Developers, family protest arrest of Tornado Cash developer in Amsterdam

Quick Take

  • Crypto and privacy advocates are protesting the arrest of Tornado Cash developer Alexey Pertsev.
  • Pertsev was arrested last week following the advent of US sanctions against the protocol.

A group of about 50 crypto and privacy advocates are protesting the arrest of Tornado Cash developer Alexey Pertsev in Dam Square, Amsterdam. Pertsev's wife helped organize the demonstration and is taking part in it.

On August 12, Pertsev was arrested by Dutch authorities in the Netherlands, two days after the US government sanctioned Tornado Cash — claiming it was used to launder stolen funds for North Korean actors. Dutch authorities claimed the people behind Tornado Cash made large-scale profits from these transactions.

Those protesting argue that Pertsev should not be held responsible for writing open-source code, regardless of how it’s used by bad actors.

Family, friends and privacy advocates protest the arrest of Alex Pertsev in Amsterdam. Image: Magistr.

“The accusations against Alex threaten to kill the entire open-source software segment. No one will dare to write and publish open-source code, no one will invest in the segment if they could be made responsible for the use of the tool they created by other parties,” stated the event page for the protest.

Oxorio co-founder Petr Korolev said on Twitter that Pertsev has not been officially charged, but has been interrogated about his role in developing the protocol.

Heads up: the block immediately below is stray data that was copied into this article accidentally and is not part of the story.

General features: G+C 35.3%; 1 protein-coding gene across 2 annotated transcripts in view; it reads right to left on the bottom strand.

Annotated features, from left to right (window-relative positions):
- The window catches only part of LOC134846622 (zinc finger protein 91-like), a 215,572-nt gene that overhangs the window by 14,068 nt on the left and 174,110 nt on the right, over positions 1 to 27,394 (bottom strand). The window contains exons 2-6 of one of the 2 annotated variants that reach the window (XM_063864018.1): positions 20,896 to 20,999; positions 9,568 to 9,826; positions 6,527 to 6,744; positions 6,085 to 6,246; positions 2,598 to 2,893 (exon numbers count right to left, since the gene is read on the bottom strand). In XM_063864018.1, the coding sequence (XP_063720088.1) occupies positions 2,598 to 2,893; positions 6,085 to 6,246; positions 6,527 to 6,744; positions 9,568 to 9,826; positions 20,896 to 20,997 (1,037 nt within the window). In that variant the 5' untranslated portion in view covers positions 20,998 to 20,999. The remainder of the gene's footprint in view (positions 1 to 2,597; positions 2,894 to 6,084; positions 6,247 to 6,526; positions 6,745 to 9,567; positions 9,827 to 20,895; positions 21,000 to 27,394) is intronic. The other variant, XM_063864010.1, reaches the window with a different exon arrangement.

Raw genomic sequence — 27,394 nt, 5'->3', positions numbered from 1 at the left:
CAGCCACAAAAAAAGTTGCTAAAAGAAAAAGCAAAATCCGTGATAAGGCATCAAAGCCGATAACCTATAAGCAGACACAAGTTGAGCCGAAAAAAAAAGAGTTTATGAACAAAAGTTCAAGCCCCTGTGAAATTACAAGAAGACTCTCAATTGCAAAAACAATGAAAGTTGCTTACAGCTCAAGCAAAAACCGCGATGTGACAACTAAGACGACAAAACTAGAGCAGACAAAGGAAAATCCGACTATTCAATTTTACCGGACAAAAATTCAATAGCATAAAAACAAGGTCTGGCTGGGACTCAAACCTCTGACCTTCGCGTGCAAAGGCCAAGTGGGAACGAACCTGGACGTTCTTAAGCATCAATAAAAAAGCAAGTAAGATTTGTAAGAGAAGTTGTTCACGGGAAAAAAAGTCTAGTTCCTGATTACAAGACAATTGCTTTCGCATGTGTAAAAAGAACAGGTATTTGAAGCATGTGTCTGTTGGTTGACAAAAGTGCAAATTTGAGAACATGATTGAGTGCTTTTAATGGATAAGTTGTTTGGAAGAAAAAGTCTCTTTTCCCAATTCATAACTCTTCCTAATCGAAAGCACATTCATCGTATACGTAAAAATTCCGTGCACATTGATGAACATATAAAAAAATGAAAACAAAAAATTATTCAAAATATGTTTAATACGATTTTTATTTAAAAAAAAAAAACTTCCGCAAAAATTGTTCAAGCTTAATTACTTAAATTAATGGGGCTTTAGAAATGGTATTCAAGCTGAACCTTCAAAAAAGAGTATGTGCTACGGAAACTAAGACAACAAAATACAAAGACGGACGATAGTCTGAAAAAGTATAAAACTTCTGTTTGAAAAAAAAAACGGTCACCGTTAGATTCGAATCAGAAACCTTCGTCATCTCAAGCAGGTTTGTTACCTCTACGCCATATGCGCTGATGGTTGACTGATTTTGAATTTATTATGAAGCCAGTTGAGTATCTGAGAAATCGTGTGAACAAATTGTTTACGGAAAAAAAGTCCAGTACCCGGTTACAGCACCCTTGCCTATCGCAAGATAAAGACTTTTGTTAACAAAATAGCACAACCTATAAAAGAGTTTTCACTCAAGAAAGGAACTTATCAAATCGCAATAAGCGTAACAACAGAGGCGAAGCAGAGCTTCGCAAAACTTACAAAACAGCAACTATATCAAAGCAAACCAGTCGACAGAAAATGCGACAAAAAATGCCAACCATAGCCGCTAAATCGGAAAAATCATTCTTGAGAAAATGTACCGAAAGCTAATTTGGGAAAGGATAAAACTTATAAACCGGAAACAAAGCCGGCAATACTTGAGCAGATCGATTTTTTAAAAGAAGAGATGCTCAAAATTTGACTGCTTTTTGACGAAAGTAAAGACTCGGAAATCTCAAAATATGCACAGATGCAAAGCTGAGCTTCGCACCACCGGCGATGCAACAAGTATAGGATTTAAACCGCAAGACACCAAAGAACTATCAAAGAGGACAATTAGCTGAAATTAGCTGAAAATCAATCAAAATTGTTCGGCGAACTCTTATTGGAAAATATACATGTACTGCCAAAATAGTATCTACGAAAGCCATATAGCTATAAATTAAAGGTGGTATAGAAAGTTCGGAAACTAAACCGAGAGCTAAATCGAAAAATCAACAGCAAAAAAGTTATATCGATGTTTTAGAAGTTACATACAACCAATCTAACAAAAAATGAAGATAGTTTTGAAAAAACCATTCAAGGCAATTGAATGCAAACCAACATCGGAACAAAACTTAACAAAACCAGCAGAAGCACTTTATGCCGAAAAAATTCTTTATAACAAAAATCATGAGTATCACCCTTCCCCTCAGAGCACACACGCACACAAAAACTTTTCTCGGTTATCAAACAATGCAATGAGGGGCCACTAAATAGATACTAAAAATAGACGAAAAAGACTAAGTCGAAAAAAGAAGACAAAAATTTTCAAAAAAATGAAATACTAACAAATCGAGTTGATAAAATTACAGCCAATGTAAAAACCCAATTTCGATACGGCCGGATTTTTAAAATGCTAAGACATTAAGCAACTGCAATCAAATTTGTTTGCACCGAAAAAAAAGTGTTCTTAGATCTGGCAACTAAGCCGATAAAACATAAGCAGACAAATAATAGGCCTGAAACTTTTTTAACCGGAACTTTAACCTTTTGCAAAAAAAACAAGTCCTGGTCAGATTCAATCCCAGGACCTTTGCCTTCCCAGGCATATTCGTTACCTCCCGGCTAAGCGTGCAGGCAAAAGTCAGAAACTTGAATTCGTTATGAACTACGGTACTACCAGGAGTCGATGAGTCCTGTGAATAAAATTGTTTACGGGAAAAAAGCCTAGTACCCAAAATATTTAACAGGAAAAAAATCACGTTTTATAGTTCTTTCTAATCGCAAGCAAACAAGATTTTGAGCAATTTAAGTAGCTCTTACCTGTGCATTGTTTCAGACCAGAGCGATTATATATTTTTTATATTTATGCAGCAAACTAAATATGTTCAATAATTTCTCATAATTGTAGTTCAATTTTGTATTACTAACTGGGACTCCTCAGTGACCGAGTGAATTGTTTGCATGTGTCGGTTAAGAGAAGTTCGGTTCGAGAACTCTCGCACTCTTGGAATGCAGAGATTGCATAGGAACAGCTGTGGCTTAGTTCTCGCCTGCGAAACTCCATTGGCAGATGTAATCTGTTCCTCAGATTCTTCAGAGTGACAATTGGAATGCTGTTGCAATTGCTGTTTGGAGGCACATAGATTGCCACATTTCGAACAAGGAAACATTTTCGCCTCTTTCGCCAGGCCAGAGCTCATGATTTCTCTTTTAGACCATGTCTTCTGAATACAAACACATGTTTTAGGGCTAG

"On the one hand, Alex is my friend, I am worried about him, his wife has been unable to visit him for two weeks, and we don't understand what is going on," said Korolev.

"On the other hand, this is a major case, and I am afraid that if Alex is found guilty, that will create a precedent that could hit open-source code developers," he said.

A Telegram group set up to coordinate the protest includes Yearn Finance core developer Banteg and Aave founder Stani Kulechov. Comments in the group suggest there might be a second protest in London in the next few weeks.

Almost 1,500 people have signed a petition protesting Pertsev's arrest and calling for developers to maintain the right to write open-source code.


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About Author

Tim is a News Editor at The Block who focuses on DeFi, NFTs and DAOs. Prior to joining The Block, Tim was a News Editor at Decrypt. He has earned a BA in Philosophy from the University of York and studied News Journalism at the Press Association. Follow him on Twitter @Timccopeland.